Friday, August 19, 2011

State of the Net West Meeting With Rep. Bob Goodlatte

On Tuesday I attended a "Technology Town Hall Roundtable" event with Rep. Bob Goodlatte, a member of the Congressional Internet Caucus. The web site for these "State of the Net West" events is here.

The event was very well attended (over 100 people were in the audience).  Eric Goldman of Santa Clara Law School served as a moderator.  Rep. Goodlatte was well-informed about a number of Internet-related issues.  He showed an impressive depth and breadth of knowledge of the issues, as well as a willingness to listen.  Rep. Goodlatte mentioned 7 or so issues he was interested in: patent reform, rogue websites, Internet taxes, protecting IP, broadband, clean energy, and workforce issues.  Of most interest were the following comments:

1.  So-called "PROTECT-IP" Act:  Rep. Goodlatte said that the purpose of this bill is to attack "rogue websites" that have the sole purpose of selling counterfeit goods (including physical goods like shoes, not just media files).  Rep. Goodlatte said that the current bill is a Senate bill, and that the House is working on legislation "that is more sensitive" to 1st Amendment issues and the "needs of law abiding businesses."  He said that the House version will be "quite different" and will likely be criticized by both the entertainment industry as well as the tech industry.  A draft is expected be available in the next few weeks.

I asked Rep. Goodlatte about the technical and legal objections to the Senate bill, and he agreed to take copies of the Crocker et al. technical whitepaper and the Lemely et al. law professor's letter I had brought with me (Eric Goldman, the moderator, co-signed this letter).  He obviously didn't promise to do anything, but said the House would hold hearings and listen to people who want to talk about this bill.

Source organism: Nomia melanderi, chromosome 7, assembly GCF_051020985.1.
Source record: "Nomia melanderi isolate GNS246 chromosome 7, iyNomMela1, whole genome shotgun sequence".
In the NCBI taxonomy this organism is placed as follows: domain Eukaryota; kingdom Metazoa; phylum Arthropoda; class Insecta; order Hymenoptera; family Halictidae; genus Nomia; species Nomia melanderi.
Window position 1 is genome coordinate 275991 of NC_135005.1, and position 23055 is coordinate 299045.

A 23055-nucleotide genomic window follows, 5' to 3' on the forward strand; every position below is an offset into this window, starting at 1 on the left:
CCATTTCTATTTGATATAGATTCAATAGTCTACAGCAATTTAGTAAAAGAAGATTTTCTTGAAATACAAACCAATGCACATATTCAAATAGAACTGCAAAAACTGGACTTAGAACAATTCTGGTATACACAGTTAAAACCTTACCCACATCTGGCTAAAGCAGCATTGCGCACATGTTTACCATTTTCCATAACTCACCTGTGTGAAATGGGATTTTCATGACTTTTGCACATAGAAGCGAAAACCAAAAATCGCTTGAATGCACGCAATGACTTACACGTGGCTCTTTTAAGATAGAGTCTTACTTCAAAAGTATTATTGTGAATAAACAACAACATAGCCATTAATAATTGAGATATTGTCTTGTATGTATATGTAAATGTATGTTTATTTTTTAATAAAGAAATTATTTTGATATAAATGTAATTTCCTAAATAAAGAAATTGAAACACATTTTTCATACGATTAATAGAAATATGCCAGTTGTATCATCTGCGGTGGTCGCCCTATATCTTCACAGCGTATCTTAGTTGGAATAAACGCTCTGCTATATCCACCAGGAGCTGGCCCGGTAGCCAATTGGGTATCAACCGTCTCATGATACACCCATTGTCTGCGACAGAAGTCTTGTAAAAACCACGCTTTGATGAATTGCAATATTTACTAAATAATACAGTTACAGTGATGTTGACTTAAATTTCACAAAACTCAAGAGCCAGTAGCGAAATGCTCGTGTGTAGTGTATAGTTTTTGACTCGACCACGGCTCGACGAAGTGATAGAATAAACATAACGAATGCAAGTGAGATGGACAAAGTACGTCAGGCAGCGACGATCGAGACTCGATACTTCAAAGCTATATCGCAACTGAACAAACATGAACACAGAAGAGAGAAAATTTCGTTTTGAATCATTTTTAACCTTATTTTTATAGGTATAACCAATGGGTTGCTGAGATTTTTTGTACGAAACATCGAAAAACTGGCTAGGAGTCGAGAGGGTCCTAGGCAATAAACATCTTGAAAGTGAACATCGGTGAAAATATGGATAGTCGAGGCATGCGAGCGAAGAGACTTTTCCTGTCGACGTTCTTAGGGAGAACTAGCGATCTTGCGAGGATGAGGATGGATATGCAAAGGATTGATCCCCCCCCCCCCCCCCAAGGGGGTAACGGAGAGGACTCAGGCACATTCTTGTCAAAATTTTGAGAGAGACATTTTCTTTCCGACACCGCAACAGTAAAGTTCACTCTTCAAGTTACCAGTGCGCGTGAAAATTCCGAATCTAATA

So it's good news that the House isn't just going to rubber stamp the Senate bill.  Both Mike Masnick of Techdirt and Larry Downes of CNET attended and have since published posts discussing possible changes to the Senate bill.  (Downes' post omits one additional change I would like to see: to fix item No. 1 in the law professor's letter, by requiring notice and a hearing before a domain name can be seized.)

2. Rep. Goodlatte identified two bills that he thought would pass soon (as compared to other Internet-related bills that weren't likely to pass soon).  The first was the patent reform bill (no surprise there). In response to a question by an patent attorney who claimed to represent small inventors, Rep. Goodlatte said that he actually thought that first-to-file will benefit small companies and inventors, who are more nimble than large companies and can file more quickly.

Since I had used up my one question asking about the so-called PROTECT-IP act, I was unable to ask Rep. Goodlatte about the PTO fee diversion issue, which is a main difference between the House and Senate bills.

Second, there is a bill to better define when Internet companies are subject to corporate and income taxes in states where they do some small amount of business but aren't their residence.  (The bill does not apply to sales taxes).  Rep. Goodlatte said this was likely to pass.
There will be three other "State of the Net West" meetings coming up, with Reps. Anna Eshoo, Zoe Lofgren and Marsha Blackburn

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